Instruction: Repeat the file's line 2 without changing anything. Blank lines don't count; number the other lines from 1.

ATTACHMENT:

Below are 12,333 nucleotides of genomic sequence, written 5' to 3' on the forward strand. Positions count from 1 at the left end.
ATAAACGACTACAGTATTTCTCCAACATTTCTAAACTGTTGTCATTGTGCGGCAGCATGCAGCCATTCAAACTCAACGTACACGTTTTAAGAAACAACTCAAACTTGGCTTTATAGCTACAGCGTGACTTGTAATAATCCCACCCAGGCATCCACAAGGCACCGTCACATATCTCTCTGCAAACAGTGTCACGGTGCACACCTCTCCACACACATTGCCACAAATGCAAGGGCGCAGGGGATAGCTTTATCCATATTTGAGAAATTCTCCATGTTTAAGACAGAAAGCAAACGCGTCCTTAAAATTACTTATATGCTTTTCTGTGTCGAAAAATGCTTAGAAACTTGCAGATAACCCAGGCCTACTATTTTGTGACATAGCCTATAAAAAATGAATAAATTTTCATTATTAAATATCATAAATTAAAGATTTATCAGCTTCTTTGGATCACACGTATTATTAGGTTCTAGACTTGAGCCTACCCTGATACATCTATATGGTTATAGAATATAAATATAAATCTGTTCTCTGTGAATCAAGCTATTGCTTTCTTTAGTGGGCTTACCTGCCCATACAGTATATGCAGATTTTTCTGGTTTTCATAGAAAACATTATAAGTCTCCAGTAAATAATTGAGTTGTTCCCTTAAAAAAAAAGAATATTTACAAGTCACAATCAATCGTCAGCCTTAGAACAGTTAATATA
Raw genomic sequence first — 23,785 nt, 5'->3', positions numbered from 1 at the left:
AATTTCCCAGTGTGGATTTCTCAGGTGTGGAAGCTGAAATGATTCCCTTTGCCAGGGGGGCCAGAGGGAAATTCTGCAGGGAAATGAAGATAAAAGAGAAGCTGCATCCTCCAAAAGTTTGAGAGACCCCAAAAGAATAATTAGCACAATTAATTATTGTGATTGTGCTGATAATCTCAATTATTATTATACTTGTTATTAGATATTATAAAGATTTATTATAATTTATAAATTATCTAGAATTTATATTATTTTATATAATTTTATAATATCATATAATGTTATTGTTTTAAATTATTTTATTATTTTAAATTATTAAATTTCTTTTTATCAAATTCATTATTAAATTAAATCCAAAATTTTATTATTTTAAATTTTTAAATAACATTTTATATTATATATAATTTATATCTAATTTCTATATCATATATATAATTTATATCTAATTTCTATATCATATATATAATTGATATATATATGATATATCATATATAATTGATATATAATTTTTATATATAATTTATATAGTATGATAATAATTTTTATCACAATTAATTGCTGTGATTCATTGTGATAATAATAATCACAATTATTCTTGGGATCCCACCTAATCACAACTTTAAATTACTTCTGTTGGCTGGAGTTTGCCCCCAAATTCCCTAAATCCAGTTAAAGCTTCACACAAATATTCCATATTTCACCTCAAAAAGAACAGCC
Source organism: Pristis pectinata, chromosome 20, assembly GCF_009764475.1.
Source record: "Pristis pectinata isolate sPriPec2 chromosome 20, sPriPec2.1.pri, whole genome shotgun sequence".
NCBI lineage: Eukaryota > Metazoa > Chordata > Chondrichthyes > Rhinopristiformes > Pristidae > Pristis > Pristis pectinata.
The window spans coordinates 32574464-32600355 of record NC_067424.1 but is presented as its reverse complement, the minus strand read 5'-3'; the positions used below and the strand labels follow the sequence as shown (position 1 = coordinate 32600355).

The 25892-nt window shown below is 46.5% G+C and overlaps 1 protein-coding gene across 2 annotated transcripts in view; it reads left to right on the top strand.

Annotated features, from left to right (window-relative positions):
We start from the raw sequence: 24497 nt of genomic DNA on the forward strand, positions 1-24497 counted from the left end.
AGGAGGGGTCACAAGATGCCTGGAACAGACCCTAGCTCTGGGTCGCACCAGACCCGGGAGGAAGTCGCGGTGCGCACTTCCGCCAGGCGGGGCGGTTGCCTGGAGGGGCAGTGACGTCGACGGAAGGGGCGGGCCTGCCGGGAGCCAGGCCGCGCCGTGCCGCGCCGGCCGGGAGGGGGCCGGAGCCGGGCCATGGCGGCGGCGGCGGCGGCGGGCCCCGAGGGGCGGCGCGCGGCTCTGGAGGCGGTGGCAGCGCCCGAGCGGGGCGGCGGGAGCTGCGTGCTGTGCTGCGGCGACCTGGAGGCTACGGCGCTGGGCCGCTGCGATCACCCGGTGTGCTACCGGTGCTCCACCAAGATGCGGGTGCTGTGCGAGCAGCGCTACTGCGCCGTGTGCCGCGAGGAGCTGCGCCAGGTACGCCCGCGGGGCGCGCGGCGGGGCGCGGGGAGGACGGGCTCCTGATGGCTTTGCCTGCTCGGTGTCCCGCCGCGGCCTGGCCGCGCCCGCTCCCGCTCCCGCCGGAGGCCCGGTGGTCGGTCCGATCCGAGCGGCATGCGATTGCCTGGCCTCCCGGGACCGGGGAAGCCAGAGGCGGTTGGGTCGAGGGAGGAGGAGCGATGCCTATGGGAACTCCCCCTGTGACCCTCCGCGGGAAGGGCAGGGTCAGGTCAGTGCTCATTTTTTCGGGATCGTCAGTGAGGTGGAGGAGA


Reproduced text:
ATAAACGACTACAGTATTTCTCCAACATTTCTAAACTGTTGTCATTGTGCGGCAGCATGCAGCCATTCAAACTCAACGTACACGTTTTAAGAAACAACTCAAACTTGGCTTTATAGCTACAGCGTGACTTGTAATAATCCCACCCAGGCATCCACAAGGCACCGTCACATATCTCTCTGCAAACAGTGTCACGGTGCACACCTCTCCACACACATTGCCACAAATGCAAGGGCGCAGGGGATAGCTTTATCCATATTTGAGAAATTCTCCATGTTTAAGACAGAAAGCAAACGCGTCCTTAAAATTACTTATATGCTTTTCTGTGTCGAAAAATGCTTAGAAACTTGCAGATAACCCAGGCCTACTATTTTGTGACATAGCCTATAAAAAATGAATAAATTTTCATTATTAAATATCATAAATTAAAGATTTATCAGCTTCTTTGGATCACACGTATTATTAGGTTCTAGACTTGAGCCTACCCTGATACATCTATATGGTTATAGAATATAAATATAAATCTGTTCTCTGTGAATCAAGCTATTGCTTTCTTTAGTGGGCTTACCTGCCCATACAGTATATGCAGATTTTTCTGGTTTTCATAGAAAACATTATAAGTCTCCAGTAAATAATTGAGTTGTTCCCTTAAAAAAAAAGAATATTTACAAGTCACAATCAATCGTCAGCCTTAGAACAGTTAATATA